tv Ali Velshi on Target Al Jazeera May 31, 2015 8:00am-8:31am EDT
. >> . >> i'm "ali velshi on target" tonight - hard choices for the world's soul superpower. three competing visions of american foreign policy, and a battle for breathing room in the bronx, targetting trucks to fight pollution in a poor neighbourhood in less than a year and a half the american people will elect a new president. that man or woman will play a critical role in describing america's responses or non-responses to a host of threats beyond our borders threats to peace, democracy and
human rights, taking place. from the middle east to europe and asha. -- asia. no matter where you stand, your vote is an expression of what direction you want the next president to steer american foreign policy. in a moment i'll debate the risks we face with analysts which says american policy has been, "incoherent", nowhere does it fit more than the involvement in the middle east. george w. bush justified the invasion of iraq under a false premise, that saddam hussein had weapons of mass destruction. 12 years and $12 trillion later, many have been killed in iraq. estimates put the number of ricky deaths in the hundreds of thousands, and out of the chaos left behind when u.s. troops left iraq in 2011 came i.s.i.l.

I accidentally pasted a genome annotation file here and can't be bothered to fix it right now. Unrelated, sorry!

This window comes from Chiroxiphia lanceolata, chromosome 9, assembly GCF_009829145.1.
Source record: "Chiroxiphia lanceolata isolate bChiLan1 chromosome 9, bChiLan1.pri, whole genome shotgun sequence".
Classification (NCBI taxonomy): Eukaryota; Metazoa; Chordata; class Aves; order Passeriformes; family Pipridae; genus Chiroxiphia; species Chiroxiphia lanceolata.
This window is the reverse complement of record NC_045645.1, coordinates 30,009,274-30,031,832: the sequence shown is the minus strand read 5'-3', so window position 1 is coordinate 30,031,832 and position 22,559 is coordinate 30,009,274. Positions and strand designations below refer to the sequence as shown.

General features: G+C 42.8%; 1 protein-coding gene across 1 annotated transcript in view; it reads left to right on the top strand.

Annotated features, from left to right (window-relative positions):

the fighters sweeping into northern and western iraq, controlling half of neighbouring syria. in 2011, president obama was forced to confront an arab spring movement. that was sweeping the middle east. four years later the region is in crisis and america's role is unclear. mike viqueira has the story egypt 2011, president obama struggles to react, late to call for the ouster of hosni mubarak, and comparing the protesters to heroes of the american revolution. >> we cannot hesitate to stand on the side of those reaching for their rights. knowing that their success will bring about a world that is more stable, peaceful and just. >> four years later the region is less peaceful and less stable. >> in yemen, a rebel advance, a saudi-led air campaign to drive them back. the u.s. goes along, playing a